2 medics among 31 dead in Syria army reprisal for slain pilot
The bombardment struck the town of Jayrud, 60 kilometres northeast of Damascus, where the army says Islamist rebels killed the pilot after he was forced to eject on Friday.
Beirut: Syrian government shelling of a rebel-held town killed 31 people, including two medics, on Saturday, as a two-year local truce broke down after suspected Al-Qaeda militants killed a captured regime pilot.
The bombardment struck the town of Jayrud, 60 kilometres (35 miles) northeast of Damascus, where the army says Islamist rebels killed the pilot after he was forced to eject on Friday.
In its statement about the incident, the military said the attack "will not go unpunished."
The Syrian Observatory for Human Rights said Saturday`s attack was the first bombardment of the town in at least two years.
"Prominent figures in Jayrud have had a local truce with the regime for at least two years, and neither fired on each other," Observatory head Rami Abdel Rahman told AFP.
He said at least 31 people were killed, including two medics. It was not immediately clear how many of the rest were civilians.
Activists in the town said the head of the local medical centre and several colleagues were killed.
"There have been at least 45 air strikes today. The town`s medical centre was hit and its director Amjad al-Danaf was killed," activist Abu Malek al-Jayrudi told AFP via the Internet.
He said the town is home to some 60,000 people and that the bombardment had not stopped since early Saturday.
Rebel groups in Jayrud include the Saudi-backed Jaish al-Islam (Army of Islam), the hardline Ahrar al-Sham, and Al-Qaeda affiliate Al-Nusra Front.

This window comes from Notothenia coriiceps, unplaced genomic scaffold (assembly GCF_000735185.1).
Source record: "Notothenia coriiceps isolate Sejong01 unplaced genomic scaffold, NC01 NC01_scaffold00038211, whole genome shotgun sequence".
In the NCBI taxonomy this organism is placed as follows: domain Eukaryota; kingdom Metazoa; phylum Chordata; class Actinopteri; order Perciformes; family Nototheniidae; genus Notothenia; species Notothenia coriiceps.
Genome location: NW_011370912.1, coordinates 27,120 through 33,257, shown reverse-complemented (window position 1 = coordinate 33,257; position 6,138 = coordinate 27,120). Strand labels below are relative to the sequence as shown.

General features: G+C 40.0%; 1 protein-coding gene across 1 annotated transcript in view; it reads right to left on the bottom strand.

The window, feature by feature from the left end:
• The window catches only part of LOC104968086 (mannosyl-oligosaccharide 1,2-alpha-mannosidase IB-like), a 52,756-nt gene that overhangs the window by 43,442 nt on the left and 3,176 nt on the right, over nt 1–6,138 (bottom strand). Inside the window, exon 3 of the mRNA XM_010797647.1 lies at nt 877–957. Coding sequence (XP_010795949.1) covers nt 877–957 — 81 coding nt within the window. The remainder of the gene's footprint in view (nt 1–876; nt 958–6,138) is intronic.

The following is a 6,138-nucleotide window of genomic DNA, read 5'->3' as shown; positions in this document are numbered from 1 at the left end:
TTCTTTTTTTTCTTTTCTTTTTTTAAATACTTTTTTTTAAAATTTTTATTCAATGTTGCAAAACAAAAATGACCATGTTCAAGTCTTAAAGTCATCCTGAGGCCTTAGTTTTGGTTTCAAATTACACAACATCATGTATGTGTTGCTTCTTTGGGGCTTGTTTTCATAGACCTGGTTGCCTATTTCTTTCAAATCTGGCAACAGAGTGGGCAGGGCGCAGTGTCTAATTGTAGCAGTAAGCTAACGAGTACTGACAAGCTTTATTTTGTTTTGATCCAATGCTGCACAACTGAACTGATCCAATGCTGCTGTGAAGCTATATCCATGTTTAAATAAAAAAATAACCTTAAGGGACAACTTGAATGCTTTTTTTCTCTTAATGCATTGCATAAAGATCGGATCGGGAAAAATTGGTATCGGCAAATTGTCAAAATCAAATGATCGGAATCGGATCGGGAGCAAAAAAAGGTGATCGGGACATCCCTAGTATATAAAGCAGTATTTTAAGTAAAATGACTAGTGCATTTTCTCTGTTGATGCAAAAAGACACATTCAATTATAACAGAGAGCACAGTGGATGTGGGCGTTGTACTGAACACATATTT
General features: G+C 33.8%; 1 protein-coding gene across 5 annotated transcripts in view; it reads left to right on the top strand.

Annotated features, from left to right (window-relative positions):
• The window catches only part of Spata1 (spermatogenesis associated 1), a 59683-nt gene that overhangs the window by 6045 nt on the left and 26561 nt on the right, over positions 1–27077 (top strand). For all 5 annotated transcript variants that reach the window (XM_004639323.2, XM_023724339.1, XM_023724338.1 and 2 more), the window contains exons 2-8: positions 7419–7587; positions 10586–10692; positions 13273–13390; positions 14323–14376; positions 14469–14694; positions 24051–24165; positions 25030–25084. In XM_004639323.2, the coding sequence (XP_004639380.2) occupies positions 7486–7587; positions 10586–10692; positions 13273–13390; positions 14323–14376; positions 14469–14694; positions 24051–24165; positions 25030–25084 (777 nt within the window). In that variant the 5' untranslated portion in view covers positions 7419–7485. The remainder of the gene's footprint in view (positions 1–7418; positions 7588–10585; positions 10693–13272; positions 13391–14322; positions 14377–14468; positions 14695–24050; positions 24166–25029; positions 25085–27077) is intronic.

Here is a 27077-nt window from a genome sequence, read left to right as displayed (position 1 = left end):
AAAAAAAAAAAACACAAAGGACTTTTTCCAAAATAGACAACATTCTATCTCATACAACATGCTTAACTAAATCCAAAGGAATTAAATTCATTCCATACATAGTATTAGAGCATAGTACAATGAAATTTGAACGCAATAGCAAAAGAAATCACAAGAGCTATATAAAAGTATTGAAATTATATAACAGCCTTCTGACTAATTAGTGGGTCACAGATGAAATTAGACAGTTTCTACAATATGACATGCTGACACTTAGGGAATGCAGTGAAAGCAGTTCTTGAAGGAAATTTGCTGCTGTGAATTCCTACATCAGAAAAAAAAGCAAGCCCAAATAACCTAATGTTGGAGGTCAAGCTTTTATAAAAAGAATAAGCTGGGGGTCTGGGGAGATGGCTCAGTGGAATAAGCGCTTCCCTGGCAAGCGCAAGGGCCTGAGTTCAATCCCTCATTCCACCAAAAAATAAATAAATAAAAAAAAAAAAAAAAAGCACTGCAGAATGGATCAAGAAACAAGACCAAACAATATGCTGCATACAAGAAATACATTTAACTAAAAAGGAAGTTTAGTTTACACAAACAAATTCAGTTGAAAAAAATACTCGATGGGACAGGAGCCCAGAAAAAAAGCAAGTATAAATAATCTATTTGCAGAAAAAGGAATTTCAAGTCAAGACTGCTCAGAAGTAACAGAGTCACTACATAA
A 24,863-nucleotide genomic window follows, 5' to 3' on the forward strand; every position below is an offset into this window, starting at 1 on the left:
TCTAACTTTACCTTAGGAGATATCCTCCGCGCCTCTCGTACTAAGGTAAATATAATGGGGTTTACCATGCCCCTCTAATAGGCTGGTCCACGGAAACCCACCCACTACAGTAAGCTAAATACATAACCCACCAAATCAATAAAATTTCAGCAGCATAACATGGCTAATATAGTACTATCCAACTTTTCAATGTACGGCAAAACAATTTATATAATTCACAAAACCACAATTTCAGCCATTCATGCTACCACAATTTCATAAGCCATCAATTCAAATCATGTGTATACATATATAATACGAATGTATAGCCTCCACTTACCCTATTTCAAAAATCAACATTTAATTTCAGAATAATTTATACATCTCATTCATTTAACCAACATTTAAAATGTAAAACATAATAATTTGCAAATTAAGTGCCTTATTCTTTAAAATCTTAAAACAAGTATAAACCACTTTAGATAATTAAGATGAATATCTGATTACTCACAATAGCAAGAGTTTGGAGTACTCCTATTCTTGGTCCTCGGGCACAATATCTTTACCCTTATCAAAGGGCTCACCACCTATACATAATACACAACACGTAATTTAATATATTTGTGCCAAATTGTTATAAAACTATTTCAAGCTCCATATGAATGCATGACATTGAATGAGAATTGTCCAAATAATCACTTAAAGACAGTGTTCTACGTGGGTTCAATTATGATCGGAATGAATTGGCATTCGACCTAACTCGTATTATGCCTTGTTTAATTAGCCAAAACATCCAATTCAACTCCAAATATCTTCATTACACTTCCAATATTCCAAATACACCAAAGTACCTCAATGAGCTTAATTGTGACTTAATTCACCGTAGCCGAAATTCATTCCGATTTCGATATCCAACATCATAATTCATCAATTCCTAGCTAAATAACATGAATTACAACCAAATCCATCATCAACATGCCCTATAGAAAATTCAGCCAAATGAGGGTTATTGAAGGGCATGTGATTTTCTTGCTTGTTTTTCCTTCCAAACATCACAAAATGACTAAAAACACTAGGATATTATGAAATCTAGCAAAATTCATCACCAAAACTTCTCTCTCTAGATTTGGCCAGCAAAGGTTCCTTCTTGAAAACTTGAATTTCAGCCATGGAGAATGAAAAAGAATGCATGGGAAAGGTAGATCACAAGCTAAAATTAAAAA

Jaish al-Islam spokesman Islam Alloush said on Friday that Al-Nusra Front had executed the air force pilot.
Several government aircraft have been shot down by rebels or crashed because of technical faults since the civil war erupted five years ago.
According to the Observatory, three Syrian officers were killed on Friday when their helicopter crashed in the south, near territory held by the Islamic State jihadist group.
Abdel Rahman said government forces had managed to recover the bodies of the victims of the crash, the cause of which remained unclear.
"We don`t know if it was a technical issue or not, but the bodies are with the regime," Abdel Rahman said.
Dozens of local truces have been brokered between the myriad of armed groups fighting in Syria`s increasingly complex civil war.
But a nationwide ceasefire between government forces and non-jihadist rebels brokered by Moscow and Washington in February has been repeatedly violated by both sides.
US officials have accused Russia of not doing enough to rein in its ally President Bashar al-Assad.
Moscow has countered that rebel groups that have failed to break ranks with Al-Qaeda and continue to fight alongside it are legitimate targets.
The civil war, which began with peaceful protests in 2011, has killed more than 280,000 people and driven millions from their homes.